Here is the block diagram for the long wave IR theremin design. A full size expanded version is available by clicking the image.
IR Sensor Discussion
The IR sensors are an array of thin film Bismuth-Antimony thermocouples surrounded by Xenon gas. Active junctions in the center of the detector receive radiant energy through a thin film filter which eliminates wavelengths outside of a 8-14 micron area. Non-active junctions are shielded by the TO-5 can and have reasonably thick bond wires leading to the sensor leads in order to provide some level of heat sinking. The Xenon gas is a bit of a thermal compromise. It was chosen to provide slow albeit decent enough response times for music purposes, but more so to provide greater stability, and less of a headache for dT/dt (temperature/time) events.
High Gain Amplifier
I normally like chopper amps, but since this is a music app, and I dont know if I have any in the junk box I’ll likely go with something more conventional like an OP77. The IR sensor signal is very small, on the order of a few microvolts, so low drift op amps are a must…but obviously noise is a concern as well. The Vos drift spec of 0.3uV/C is a real concern… but if the input amp is kept separate and close to the isothermal block assembly, most of this concern will be alleviated.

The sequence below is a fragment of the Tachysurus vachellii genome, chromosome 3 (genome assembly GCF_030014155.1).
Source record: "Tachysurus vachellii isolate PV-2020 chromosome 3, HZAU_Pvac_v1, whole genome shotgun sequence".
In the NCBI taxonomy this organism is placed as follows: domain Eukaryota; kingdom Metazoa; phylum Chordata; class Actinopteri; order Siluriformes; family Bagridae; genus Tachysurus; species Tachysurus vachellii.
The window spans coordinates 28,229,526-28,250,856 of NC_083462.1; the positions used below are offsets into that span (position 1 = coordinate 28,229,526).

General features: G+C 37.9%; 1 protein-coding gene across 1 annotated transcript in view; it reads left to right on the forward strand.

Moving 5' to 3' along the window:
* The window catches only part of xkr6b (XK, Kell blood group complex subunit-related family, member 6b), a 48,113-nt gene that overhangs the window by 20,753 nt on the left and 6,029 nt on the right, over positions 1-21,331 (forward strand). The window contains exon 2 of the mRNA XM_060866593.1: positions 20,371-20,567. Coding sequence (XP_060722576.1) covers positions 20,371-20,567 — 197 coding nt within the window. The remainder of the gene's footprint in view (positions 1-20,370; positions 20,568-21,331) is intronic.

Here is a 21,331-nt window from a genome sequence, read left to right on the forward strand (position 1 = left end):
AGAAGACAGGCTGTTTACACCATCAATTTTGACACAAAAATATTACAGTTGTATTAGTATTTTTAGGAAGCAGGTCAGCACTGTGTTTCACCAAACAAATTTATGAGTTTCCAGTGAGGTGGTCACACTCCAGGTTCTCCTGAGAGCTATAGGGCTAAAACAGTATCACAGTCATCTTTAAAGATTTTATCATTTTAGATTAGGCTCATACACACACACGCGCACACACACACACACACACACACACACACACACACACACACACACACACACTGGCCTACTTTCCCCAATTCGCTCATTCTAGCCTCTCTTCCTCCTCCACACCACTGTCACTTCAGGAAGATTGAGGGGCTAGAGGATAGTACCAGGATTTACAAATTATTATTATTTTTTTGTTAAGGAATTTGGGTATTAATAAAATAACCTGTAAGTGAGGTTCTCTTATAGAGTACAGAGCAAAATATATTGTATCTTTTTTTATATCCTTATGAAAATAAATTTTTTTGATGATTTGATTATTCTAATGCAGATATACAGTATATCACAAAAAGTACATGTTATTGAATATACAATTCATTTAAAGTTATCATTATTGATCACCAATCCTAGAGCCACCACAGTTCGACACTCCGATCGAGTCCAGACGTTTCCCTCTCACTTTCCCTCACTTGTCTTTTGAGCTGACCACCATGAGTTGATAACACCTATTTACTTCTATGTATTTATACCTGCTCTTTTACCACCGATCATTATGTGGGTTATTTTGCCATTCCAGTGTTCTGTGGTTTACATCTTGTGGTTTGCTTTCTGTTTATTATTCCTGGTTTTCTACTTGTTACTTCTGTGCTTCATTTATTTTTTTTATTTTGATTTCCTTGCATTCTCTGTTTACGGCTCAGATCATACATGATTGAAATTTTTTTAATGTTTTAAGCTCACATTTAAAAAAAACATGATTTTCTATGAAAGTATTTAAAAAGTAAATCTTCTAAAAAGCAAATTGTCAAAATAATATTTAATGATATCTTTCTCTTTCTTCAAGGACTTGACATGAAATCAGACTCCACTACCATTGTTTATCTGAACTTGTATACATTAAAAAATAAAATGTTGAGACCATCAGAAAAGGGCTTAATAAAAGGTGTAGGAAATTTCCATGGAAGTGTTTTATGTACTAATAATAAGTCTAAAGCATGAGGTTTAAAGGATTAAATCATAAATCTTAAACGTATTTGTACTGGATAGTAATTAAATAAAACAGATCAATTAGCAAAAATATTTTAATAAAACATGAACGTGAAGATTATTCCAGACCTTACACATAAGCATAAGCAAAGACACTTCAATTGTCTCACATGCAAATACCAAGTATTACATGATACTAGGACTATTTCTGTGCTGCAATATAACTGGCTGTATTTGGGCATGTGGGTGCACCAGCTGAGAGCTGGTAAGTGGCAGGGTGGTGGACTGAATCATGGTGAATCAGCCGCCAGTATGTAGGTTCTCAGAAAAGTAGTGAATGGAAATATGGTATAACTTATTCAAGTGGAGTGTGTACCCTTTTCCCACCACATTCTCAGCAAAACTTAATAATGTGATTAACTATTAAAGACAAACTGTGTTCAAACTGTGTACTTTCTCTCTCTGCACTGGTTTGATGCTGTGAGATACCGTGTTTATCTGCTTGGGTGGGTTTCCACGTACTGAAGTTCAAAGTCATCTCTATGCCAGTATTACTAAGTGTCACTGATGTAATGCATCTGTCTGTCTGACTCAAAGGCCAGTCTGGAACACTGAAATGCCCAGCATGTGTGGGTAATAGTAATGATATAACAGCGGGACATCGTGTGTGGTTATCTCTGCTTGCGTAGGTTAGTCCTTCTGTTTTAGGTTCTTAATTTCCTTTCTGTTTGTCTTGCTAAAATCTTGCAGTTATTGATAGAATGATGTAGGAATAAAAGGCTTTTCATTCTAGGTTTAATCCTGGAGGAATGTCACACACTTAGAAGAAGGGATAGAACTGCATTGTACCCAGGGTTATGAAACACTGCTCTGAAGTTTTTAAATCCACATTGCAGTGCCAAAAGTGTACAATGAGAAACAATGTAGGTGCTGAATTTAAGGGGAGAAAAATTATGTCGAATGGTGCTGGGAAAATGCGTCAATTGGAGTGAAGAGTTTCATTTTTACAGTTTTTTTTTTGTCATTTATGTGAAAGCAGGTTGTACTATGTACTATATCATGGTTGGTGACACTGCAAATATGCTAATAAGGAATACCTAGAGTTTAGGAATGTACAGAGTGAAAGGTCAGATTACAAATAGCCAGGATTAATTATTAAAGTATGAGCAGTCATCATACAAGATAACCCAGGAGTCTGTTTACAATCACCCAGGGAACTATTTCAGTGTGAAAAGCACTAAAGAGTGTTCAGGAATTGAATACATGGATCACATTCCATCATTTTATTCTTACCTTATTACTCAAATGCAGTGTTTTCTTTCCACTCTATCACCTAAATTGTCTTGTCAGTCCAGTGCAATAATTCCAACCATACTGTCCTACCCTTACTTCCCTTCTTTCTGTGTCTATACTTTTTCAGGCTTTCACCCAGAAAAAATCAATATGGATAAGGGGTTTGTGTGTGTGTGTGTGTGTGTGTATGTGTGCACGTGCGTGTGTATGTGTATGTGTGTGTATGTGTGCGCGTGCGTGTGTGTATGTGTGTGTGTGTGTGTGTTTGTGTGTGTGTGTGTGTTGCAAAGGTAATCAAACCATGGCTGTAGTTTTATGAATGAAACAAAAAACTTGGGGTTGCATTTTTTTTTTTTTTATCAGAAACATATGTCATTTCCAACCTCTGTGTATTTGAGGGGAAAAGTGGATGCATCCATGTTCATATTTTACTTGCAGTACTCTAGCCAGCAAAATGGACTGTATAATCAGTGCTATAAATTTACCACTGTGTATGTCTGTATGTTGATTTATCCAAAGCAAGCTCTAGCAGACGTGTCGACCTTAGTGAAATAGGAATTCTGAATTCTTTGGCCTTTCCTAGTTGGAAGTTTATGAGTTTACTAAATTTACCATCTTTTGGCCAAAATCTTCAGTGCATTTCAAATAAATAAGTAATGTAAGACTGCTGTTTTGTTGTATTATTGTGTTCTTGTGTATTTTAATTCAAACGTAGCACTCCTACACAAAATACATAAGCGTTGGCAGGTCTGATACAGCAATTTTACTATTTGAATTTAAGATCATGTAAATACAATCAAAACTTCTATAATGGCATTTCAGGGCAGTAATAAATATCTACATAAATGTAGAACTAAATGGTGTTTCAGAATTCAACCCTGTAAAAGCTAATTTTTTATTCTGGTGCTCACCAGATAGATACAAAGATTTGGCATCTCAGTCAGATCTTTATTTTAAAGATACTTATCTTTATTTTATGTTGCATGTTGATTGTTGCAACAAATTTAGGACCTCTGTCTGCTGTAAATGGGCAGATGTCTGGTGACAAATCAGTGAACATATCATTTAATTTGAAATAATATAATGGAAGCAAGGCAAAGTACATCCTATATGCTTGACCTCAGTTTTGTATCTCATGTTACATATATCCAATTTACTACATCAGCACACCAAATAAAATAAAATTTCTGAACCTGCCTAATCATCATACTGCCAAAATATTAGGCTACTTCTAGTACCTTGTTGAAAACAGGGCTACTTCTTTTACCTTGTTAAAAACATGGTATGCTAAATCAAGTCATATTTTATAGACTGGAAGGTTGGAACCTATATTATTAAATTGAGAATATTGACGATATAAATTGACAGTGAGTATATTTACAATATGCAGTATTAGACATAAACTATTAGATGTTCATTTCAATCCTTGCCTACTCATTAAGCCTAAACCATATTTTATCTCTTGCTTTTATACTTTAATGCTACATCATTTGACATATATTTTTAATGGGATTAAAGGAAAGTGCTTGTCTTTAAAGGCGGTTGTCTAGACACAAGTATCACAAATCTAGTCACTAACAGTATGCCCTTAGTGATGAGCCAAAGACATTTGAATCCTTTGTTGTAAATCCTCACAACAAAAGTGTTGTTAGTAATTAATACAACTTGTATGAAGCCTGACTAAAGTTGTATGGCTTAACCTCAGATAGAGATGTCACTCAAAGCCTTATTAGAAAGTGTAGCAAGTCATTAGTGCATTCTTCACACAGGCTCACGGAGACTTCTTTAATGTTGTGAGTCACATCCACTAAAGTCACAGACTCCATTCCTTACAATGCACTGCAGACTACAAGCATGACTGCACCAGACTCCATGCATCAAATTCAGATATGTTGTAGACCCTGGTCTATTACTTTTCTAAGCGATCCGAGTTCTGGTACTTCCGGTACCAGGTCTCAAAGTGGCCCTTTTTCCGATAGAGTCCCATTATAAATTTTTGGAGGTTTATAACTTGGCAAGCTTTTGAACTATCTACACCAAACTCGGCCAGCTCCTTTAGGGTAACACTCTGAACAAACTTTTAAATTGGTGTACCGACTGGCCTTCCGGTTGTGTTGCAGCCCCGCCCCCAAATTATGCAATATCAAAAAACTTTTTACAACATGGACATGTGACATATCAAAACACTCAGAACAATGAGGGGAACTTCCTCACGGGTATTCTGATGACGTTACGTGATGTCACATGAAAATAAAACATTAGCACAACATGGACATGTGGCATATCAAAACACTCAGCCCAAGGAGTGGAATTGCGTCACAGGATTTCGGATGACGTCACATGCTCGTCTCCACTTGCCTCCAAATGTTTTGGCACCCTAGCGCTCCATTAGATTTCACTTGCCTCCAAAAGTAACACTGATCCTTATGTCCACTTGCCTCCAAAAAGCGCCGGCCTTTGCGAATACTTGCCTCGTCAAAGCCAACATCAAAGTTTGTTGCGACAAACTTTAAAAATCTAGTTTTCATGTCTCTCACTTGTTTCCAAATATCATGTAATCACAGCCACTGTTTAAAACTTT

The offset/gain block
At this point, the signal is high enough, I can do some serious op amp modifications to it without getting into too much trouble. The biggest issue here is not to run into a wall during processing. The 555 pulse position modulator needs an input range of roughly 0.1-0.9VDC for full scale performance.
The 555 Pulse Position Modulator
The nice thing about the PPM is that it is very non-linear, as will be the output of the long wave IR sensor, add in the issue of even tempered musical scales, and life will be interesting. Eyeball wise, this should work out ok… being Spice is worthless in this topology, I wont know for sure until its up and running and I can make some measurements.
555 PWM and the Voltage Controlled Amplifier
Granted, such is a bit kludgy. However, the intent is to use parts I have sitting around… and the PGA’s I have dont exactly lend themselves to the output provided via a duplication of the above gain/offset design as an input stage. Then again, if this was a production design, I’d just bring the high gain amp output into a ADC and let a processor or even an FPGA work out the non-linearities, as well as creating the output waveform on the fly.